The greatest joys in life often come from the way human beings face unexpected hardship together.
I wrote yesterday about the delayed EL AL flight from New York that ultimately diverted to Athens in order for observant passengers to avoid desecrating the Sabbath. There are still many questions over what exactly occurred onboard, but 150 passengers unexpectedly found themselves together in Greece from Friday evening to Saturday evening.
What the passengers didn’t know at that moment was what was waiting for them at the hotel that the airline had booked: a full-course Shabbat meal, prayer-hall accommodations and arrangements for customary Shabbat learning sessions, compliments of local Chabad emissaries Rabbi Mendel and Nechama Hendel. The couple, who have co-directed the Athens Chabad center since 2001, were alerted about the incoming flight and situation around 11 a.m. (Athens time) on Friday. By 4 p.m., they had put together a lavish Shabbat spread for what was actually more like 150 people.
Chabad is a movement within Judaism. More than just a sect, it is known for its outreach and has set up a “network of 3,600 institutions that provide religious, social and humanitarian needs in over 1,000 cities, spanning 100 countries.” This outreach is not exclusively for Chabad adherents, but offers humanitarian aid to unaffiliated Jews.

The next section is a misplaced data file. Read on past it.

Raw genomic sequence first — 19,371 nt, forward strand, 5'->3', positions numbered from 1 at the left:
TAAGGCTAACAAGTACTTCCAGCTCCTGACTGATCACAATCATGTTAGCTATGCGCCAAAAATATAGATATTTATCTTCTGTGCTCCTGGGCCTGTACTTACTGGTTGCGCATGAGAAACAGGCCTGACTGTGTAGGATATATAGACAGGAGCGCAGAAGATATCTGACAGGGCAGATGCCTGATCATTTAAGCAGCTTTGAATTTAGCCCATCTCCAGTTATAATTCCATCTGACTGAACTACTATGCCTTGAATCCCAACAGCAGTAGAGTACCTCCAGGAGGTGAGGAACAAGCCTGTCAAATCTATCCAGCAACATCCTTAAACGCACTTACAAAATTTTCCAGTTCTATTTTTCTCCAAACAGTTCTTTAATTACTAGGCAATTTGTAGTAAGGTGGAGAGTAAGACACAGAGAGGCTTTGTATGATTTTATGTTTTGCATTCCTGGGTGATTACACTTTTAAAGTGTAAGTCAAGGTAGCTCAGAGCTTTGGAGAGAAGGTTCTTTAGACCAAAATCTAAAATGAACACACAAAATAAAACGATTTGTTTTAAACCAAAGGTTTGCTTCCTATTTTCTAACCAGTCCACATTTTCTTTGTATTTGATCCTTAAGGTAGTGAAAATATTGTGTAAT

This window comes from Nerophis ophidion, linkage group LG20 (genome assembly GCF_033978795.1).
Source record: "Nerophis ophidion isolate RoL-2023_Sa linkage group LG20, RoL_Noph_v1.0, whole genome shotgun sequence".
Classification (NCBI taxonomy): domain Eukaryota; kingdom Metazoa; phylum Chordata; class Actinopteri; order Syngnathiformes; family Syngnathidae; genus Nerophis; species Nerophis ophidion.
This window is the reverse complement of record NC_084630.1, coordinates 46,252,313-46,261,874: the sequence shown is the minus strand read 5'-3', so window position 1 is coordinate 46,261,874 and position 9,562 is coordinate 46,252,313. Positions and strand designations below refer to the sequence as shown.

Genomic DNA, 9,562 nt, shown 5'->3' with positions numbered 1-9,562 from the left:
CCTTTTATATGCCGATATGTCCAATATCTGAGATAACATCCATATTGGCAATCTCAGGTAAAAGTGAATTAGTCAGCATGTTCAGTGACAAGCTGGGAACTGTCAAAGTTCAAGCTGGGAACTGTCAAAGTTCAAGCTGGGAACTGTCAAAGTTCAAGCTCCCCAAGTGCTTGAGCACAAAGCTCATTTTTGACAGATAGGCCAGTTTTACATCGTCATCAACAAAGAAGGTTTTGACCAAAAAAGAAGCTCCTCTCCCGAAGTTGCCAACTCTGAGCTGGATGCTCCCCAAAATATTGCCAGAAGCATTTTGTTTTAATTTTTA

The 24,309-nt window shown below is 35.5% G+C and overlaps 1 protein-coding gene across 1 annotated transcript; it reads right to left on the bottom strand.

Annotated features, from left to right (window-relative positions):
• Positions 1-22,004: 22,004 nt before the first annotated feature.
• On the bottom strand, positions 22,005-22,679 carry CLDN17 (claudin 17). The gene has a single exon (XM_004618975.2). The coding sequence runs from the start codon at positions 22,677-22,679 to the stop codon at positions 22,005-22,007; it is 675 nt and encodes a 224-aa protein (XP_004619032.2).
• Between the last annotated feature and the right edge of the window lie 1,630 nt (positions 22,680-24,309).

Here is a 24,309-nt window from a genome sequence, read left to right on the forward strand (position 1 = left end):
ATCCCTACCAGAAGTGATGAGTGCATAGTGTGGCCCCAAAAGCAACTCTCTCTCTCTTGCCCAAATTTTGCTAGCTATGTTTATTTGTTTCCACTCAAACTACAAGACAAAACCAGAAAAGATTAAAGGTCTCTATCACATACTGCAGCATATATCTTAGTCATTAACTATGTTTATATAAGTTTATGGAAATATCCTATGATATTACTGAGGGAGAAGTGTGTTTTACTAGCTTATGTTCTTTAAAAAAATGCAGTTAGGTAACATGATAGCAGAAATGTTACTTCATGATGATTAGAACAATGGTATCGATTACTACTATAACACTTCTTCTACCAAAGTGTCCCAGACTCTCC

And when the Chabad chapter in Athens received word of the incoming EL AL flight, what a marvelous thing it did in preparing meals and accommodations for each passenger.
I love the fact that 150 people, brought together by an unwanted circumstance but united by a common faith, spent 24 hours bonding together. Various passenger accounts underscore what an incredible time this was.
One thing I greatly respect about the Jewish faith is how there is such kinship worldwide. That’s a generalization, of course, but what a shame that often the most bitter divisions are within faith traditions.
While I do not blame these passengers for now suing EL AL over the delay, in a sense they experienced a blessing thanks to the unforeseen delay. It was at least one Sabbath they will never forget.